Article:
• Repair is war on entropy
  • Repair is sustainable

We have the right:

  • To devices that can be opened
  • To repair documentation for everything
  • To repair things in the privacy of our own homes
  • To error codes and wiring diagrams
  • To choose our own repair technician
  • To remove ‘do not remove’ stickers
  • To replace any and all consumables ourselves
  • To non-proprietary fasteners
  • To troubleshooting instructions and flowcharts
  • To available, reasonably-priced service parts

Because repair

  • Is independence
  • Saves money and resources
  • Requires creativity
  • Makes consumers into contributors
  • Inspires pride in ownership



This is the second Repair Manifesto on this site.

There are no rules that say you can’t have a manifesto on the same topic as someone else. However, there is a risk of confusion if you don’t clearly articulate your manifesto from the other one(s).

In this case, both manifestos are titled ‘Repair Manifesto’. While one was clearly created before the other, one of these will also be more popular than the other. That’s the risk you take.

I believe a better way forward to create a subset of the original one. For instance being clear that you are declaring ‘The Platform 21 Repair Manifesto’ or the ‘I Fix It Repair Manifesto’.

Also, I was attracted to the I Fix It Repair Manifesto because of it’s eye-catching visual.

While most words, I do love the clenched fist holding the wrench. It’s a neat update on the use of a fist eg Black Power salute as a display of strength.

Also, a visual like this makes it easy to be shared – as either an image and as a pdf – which is crucial if you want your movement to grow.


Platform 21 Repair Manifesto

Google: AI Principles




Google uses Artificial Intelligence (AI) in lots of ways – to help customers, create better products and to help people tackle urgent problems.

“We recognize that such powerful technology raises equally powerful questions about its use. How AI is developed and used will have a significant impact on society for many years to come. As a leader in AI, we feel a deep responsibility to get this right. So today, we’re announcing seven principles to guide our work going forward. These are not theoretical concepts; they are concrete standards that will actively govern our research and product development and will impact our business decisions.”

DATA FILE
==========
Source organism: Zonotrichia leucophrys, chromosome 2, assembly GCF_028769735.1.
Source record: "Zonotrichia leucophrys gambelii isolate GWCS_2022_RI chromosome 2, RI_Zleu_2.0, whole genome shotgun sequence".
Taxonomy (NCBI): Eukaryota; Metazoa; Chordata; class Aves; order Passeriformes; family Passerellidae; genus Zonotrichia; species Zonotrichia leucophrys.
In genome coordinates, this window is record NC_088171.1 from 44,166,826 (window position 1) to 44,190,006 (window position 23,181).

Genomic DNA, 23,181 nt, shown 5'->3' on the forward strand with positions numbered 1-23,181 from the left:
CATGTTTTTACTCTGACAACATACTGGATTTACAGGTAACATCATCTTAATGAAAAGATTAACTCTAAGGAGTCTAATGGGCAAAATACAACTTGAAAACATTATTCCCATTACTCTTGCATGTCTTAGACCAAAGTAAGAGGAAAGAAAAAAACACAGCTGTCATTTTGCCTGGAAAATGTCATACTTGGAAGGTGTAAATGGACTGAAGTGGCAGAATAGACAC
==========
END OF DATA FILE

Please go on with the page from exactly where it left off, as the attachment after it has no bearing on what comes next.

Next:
Objectives for AI Applications

1 Be socially beneficial

2 Avoid creating or reinforcing unfair bias

3 Be built and tested for safety

4 Be accountable to people

5 Incorporate privacy design principles

6 Uphold high standards of scientific excellence

7 Be made available for uses that accord with these principles

AI Applications we will not pursue

  1. Technologies that cause or are likely to cause overall harm.
  2. Weapons or other technologies whose principal purpose or implementation is to cause or directly facilitate injury to people.
  3. Technologies that gather or use information for surveillance violating internationally accepted norms.
  4. Technologies whose purpose contravenes widely accepted principles of international law and human rights.


Google Blog post by Google CEO Sundar Pichai


What I love about this manifesto is that it address both sides of the equation. Part One offers some objectives – this is where we would like to go. And Part Two offers ‘applications we will not pursue’ which tells where we’re not headed.

You might like to think of this as creating a pair of railway tracks. We want to steer in this direction but not too far here or there.

If you’re in a delicate, hotly debated or fast moving space it might be appropriate to include both ‘toward’ and ‘away’ from guidelines as part of your manifesto. If this fits your situation then Google’s AI Principles is an example worth following.


Google: Ten things we know to be true (an early manifesto from Google)

The Science Code Manifesto (software guidelines in science)

Eric Raymond – The Cathedral and the Bazaar (Open Source software manifesto)


Astronaut Hopefuls Manifesto

Astronaut Hopefuls Manifesto